Personally I would have made it more visually pealing, at least could have painted screws white. Contractor may have had to come back and correct job for condo assoc by removing the tilt lever release bar and the contractor thought that the screw was a good idea/compromise. They could have just removed the vinyl tabs and left the slot open. The window could have been tilted by use of screw driver or similar spade object to retract lever assembly, but that may have opted out with the screw installation making it a little less difficult while still making its operation difficult for a child.


  9. #9
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    Default Re: bogus tilt locks

    Quote Originally Posted by Garry Sorrells View Post
    ...The installer/contractor/condo owner was told by the condo management that the window tilt function had to be altered so that a child could not operate the tilt function, liability issue....
    Thanks Garry. You may be correct, although if a kid could operate the tilt function, the little bugger could even more easily just open the window and take a dive that way, right?

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  10. #10
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    Default Re: bogus tilt locks

    Quote Originally Posted by John Arnold View Post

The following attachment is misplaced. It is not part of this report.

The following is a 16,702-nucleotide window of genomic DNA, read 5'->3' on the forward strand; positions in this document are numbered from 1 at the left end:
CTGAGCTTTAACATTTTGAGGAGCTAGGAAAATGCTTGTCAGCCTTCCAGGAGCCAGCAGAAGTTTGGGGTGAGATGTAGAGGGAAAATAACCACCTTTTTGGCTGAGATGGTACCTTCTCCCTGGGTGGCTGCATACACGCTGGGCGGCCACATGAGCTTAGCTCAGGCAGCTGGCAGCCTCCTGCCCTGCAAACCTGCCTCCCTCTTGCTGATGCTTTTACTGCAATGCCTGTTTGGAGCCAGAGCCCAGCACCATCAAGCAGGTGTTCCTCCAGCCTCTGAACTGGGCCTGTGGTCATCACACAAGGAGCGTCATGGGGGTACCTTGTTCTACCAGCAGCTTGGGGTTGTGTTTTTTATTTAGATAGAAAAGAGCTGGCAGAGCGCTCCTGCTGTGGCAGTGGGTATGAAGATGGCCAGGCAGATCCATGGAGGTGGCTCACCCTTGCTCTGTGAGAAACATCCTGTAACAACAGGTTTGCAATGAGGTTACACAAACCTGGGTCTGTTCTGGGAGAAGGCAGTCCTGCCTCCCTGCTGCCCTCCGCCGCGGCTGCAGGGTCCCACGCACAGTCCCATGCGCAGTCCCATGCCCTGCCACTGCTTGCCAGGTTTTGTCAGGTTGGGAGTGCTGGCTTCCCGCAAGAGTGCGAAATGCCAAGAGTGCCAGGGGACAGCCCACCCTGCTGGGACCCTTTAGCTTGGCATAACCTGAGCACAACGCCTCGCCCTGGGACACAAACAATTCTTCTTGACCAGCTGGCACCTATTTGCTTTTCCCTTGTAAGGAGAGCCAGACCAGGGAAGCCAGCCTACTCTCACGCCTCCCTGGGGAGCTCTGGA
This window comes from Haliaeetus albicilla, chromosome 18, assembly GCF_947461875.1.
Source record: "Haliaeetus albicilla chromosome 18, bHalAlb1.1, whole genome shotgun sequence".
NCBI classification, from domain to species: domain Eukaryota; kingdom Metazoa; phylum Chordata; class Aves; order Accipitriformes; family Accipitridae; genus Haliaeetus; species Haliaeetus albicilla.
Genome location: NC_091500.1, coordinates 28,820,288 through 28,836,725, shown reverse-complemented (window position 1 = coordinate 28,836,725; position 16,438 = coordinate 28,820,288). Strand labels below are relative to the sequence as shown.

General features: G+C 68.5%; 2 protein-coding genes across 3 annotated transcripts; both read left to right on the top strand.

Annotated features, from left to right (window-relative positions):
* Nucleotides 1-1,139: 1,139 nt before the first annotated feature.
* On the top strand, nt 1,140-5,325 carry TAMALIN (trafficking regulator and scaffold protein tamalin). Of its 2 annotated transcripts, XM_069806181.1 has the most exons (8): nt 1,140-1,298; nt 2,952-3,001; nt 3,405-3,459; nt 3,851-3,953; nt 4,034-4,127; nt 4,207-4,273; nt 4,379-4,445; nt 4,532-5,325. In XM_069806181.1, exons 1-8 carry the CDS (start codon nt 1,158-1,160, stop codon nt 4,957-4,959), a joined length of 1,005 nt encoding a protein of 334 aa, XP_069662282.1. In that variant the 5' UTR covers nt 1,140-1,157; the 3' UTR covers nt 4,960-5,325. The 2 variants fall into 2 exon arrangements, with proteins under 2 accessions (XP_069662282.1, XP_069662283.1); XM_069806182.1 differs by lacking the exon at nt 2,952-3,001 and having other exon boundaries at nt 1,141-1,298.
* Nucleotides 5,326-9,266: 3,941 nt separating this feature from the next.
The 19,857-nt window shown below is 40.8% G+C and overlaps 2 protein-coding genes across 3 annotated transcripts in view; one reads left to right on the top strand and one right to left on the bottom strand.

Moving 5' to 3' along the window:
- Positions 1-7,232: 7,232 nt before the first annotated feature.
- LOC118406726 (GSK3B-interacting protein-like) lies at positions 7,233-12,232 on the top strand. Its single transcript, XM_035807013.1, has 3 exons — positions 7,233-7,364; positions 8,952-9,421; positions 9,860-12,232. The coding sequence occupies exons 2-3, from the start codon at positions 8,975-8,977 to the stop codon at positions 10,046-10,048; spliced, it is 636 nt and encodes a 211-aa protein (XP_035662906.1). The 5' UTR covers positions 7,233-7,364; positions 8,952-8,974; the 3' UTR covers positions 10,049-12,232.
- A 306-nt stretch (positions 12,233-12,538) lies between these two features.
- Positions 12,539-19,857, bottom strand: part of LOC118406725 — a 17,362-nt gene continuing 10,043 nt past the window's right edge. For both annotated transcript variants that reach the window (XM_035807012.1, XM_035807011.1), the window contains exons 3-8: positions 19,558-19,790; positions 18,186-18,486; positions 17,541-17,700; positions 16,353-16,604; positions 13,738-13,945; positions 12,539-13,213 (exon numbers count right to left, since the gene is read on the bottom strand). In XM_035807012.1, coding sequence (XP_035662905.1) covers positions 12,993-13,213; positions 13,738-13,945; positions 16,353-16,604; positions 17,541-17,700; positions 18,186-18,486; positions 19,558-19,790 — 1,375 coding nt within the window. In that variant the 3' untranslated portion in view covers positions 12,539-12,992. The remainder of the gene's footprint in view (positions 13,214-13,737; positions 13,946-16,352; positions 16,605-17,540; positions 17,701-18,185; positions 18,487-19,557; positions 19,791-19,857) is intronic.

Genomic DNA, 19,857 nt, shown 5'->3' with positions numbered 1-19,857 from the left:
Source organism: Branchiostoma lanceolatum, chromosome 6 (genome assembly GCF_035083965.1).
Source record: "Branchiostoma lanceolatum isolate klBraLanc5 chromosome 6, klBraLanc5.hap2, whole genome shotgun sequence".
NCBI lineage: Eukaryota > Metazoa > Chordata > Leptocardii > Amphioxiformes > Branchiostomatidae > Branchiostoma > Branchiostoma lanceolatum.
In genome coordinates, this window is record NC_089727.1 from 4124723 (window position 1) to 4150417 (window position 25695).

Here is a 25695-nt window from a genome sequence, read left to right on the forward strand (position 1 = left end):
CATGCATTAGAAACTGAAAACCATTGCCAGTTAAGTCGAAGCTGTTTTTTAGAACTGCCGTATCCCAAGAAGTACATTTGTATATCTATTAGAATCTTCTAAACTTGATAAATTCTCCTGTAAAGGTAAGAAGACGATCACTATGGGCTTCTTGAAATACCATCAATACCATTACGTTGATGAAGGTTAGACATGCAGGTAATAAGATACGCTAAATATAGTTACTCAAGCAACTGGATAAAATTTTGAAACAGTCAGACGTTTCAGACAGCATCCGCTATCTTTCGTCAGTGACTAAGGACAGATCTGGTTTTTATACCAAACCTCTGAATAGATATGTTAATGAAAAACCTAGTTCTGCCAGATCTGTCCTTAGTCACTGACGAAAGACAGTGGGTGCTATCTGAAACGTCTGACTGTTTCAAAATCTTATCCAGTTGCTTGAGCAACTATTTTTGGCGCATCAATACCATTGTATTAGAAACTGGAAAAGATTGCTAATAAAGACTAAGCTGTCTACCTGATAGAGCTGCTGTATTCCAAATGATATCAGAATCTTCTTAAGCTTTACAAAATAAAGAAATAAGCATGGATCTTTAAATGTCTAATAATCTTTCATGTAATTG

Thanks Garry. You may be correct, although if a kid could operate the tilt function, the little bugger could even more easily just open the window and take a dive that way, right?

    Its more about the window coming back on someone. (screws)

    John -
    You are right about the "take a dive".
    New there was something I was missing in the picture.

    I was only focusing on the screws and not the entire picture.

    Looking back on the picture of the window it is interesting that there were no vent locks on the upper sash. The condo assoc should have required vent locks so that a child could not raise the sash. (vent locks located in the vertical sash rail of the upper sash which restrict movement of both sash to about 3 inches.)


  11. #11
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    Default Re: bogus tilt locks

    I've seen those screw types before a couple of times here in the US on commercial office buildings. My understanding from the Arch was that they didn't want office workers opening windows and throwing off the balance of the designed mechanical ventilation systems. Sounds reasonable enough. Haven't seen them in residential.